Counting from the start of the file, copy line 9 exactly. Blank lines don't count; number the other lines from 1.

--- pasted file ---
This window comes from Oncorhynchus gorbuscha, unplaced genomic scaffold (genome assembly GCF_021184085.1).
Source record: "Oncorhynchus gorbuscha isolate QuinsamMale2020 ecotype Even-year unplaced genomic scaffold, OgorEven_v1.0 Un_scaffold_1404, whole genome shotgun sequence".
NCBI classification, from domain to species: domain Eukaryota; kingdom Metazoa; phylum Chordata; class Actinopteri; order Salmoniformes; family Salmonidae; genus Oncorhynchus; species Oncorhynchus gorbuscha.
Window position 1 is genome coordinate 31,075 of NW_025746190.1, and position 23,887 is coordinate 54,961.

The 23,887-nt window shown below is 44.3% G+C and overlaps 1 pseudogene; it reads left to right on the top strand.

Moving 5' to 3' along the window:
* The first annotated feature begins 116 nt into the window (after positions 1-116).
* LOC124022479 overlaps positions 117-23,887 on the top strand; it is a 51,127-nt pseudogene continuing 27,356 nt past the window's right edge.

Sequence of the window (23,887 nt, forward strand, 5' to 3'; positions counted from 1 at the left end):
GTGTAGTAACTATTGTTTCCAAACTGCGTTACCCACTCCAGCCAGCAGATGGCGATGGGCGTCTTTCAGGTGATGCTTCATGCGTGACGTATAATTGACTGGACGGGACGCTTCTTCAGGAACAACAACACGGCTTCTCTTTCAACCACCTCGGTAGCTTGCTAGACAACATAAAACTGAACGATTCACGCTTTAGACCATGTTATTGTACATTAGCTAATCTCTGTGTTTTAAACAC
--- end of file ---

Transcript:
Sequence of the window (23,887 nt, forward strand, 5' to 3'; positions counted from 1 at the left end):